3G 4G and Wi-Fi Services
Confused about Internet access? Don't know exactly the difference between Wi-Fi, 3G and 4G? And what the heck is LTE?
You're not alone. Many other folks just like you don't have a clear grasp on how these systems work.
But if you want to get in on the action by purchasing smartphones, tablets or laptops, it's important for you to understand the differences between Wi-Fi, 3G and 4G before you buy.
If you have high-speed Internet (or broadband) service in your home, via cable or DSL, then you've probably also got a "router", which does just that... it routes the broadband signal to the separate Internet devices in and around your home.
This routing of Internet service can be done "hardwired" (such as a desktop PC which is plugged directly into your router via Cat 5 cable). But most routers also issue that internet connection "wirelessly" throughout your property. This is called Wi-Fi.
You have probably already been using your home Wi-Fi if you have downloaded an ebook directly to your Kindle Fire without using your desktop; or checked emails on your laptop without "plugging it in".
A Wi-Fi network is very limited in range, like to a few hundred yards. Your wireless Internet signal (Wi-Fi) is not likely to reach further than your driveway or the next door neighbor's house. A public Wi-Fi Hotspot might reach for only a couple of blocks.
Wireless (or Wi-Fi) hotspots are public access points which provide Internet access to mobile devices (like your smartphone, tablet or laptop).
A Wi-Fi hotspot can be set up intentionally to provide Internet access to visitors or customers, such as you might find in an Internet cafe, motel or in an airport terminal.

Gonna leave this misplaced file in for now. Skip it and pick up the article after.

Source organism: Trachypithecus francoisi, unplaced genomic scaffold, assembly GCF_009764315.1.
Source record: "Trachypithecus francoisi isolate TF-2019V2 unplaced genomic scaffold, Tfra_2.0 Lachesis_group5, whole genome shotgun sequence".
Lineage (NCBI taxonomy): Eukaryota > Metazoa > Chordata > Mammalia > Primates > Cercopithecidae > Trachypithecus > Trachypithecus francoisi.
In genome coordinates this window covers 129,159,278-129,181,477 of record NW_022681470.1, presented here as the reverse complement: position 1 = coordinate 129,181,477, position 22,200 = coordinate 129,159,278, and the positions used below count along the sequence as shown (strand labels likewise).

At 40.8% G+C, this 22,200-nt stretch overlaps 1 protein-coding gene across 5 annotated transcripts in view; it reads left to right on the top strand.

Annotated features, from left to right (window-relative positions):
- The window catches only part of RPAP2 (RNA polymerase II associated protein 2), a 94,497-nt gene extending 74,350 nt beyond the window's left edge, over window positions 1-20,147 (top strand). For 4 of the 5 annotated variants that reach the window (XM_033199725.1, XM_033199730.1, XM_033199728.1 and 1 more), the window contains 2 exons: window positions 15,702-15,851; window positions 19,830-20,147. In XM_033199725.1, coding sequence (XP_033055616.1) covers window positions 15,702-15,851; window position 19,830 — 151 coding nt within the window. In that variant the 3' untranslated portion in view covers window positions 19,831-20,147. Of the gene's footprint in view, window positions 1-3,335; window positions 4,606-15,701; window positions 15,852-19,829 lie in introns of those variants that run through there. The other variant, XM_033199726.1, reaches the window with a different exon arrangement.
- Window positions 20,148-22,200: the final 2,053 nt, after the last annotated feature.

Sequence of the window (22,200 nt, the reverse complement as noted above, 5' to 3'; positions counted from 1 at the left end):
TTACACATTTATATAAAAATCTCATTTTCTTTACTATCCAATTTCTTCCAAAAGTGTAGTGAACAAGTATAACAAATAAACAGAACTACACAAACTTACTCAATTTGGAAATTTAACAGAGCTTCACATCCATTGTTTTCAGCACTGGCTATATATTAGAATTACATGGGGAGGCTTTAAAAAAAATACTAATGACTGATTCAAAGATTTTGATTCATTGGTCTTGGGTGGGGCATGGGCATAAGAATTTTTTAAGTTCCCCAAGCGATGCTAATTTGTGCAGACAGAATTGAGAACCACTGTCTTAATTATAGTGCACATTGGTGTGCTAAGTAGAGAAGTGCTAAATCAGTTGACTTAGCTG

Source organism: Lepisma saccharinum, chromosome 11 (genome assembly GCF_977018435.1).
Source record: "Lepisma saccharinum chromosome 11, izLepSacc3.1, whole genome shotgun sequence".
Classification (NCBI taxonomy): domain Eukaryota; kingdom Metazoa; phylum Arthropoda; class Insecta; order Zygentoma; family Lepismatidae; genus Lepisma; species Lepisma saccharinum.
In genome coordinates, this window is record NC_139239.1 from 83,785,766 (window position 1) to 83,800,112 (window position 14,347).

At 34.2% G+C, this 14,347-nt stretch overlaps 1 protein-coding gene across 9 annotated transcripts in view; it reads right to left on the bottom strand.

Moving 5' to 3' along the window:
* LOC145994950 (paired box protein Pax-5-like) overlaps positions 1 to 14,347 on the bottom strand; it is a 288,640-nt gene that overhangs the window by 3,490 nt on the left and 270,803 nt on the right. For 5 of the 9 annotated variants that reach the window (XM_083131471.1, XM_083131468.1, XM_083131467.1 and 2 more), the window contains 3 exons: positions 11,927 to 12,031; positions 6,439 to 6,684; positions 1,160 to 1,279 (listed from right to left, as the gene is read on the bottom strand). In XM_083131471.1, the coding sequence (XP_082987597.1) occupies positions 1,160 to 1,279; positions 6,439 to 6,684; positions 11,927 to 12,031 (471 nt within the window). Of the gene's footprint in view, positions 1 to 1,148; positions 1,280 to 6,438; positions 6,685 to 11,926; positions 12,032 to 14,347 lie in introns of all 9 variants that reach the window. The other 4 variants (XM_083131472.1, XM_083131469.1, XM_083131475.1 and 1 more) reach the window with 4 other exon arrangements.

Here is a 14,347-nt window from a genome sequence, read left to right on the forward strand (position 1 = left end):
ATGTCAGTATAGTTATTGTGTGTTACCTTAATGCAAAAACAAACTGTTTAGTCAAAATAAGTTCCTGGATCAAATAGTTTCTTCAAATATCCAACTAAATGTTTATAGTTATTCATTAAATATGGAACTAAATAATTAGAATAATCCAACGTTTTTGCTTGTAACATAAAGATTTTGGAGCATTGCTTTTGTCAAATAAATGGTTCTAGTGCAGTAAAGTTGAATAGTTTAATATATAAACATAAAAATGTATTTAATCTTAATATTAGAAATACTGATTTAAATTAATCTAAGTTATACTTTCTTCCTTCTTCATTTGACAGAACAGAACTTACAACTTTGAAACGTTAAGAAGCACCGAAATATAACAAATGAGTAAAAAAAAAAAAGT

Or, an "unintentional" Hotspot can exist anywhere a wireless router is up and running. This is why you should always assign a secret password to your home Wi-Fi. If it's not password protected, anyone within range can use your Wi-Fi, and actually gain access to the data on your computer.
Make sure you keep a password sentry in place for your home wireless network!
Okay, so now you understand the limitations of Wireless Internet Networks (Wi-Fi). What if you want to surf the 'net on your tablet while on a road trip; or check your emails once you reach your destination? If there's no Wi-Fi hotspot available, that means no Internet. What can you do?
The answer is 3G service; which is provided by cellphone towers. You might think of 3G as "long-range Wi-Fi". The Internet access is provided by the cellphone carriers instead of your cable or DSL. And the 3G coverage area can be statewide or even larger.
But, follow me here, your mobile device has to be "3G enabled" in order to access the 3g Internet signal. Some mobile devices are Wi-Fi only, unable to link to 3G (Amazon's Kindle Fire and Nook Color by Barnes & Noble are examples).
Some mobile devices are set up for both Wi-Fi and 3G service, but you will likely incur a monthly fee for the 3G. Carriers like Verizon Wireless, AT&T or Sprint provide 3G service plans for many devices.
Read the fine print before buying, so you know exactly what you are committing to. Do you really need 3G service? It might be worth it if you travel a lot, but a waste of money if you do most of your web surfing at home.
By the way, 3G stands for "third generation" wireless cellular technology. 4G (fourth generation) is starting to pop up more and more, as well. It is more advanced and much faster than 3G.
You may also be seeing "LTE" here and there in references to 3G and 4G. LTE stands for “Long Term Evolution”.
Whereas 3G and 4G indicate specific technologies, LTE just describes the general idea of improving wireless speeds; the route carriers are following to achieve 4G speeds.
3G 4G and Wi-Fi
Confused about "locked" cellphones, wireless carriers and SIM cards? It's all simply explained for you here.
Learn more about home-networking and Wi-fi here: Home Networking Tutorials.
Visit this page for some Smart Home Ideas.
Looking for a new cell phone? Explore here first: Best Cell Phone Plans & Phones.
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